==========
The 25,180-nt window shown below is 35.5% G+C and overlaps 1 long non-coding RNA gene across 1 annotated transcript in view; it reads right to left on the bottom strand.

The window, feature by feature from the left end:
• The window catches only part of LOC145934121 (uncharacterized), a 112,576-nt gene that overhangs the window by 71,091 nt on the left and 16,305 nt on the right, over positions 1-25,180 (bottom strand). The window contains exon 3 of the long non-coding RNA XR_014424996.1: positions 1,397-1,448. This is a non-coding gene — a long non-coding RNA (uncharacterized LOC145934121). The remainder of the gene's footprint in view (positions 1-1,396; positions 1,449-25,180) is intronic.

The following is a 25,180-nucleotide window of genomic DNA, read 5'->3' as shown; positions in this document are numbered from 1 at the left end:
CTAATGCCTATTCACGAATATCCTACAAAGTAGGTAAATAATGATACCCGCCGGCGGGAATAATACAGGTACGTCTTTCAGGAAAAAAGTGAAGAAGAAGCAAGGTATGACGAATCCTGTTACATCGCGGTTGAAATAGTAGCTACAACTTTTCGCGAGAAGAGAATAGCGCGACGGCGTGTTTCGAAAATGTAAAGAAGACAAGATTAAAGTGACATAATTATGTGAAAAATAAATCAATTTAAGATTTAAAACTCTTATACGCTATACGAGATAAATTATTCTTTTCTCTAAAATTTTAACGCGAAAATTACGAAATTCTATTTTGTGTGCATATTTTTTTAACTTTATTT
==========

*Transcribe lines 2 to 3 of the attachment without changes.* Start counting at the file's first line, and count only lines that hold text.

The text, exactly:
The window, feature by feature from the left end:
• The window catches only part of LOC145934121 (uncharacterized), a 112,576-nt gene that overhangs the window by 71,091 nt on the left and 16,305 nt on the right, over positions 1-25,180 (bottom strand). The window contains exon 3 of the long non-coding RNA XR_014424996.1: positions 1,397-1,448. This is a non-coding gene — a long non-coding RNA (uncharacterized LOC145934121). The remainder of the gene's footprint in view (positions 1-1,396; positions 1,449-25,180) is intronic.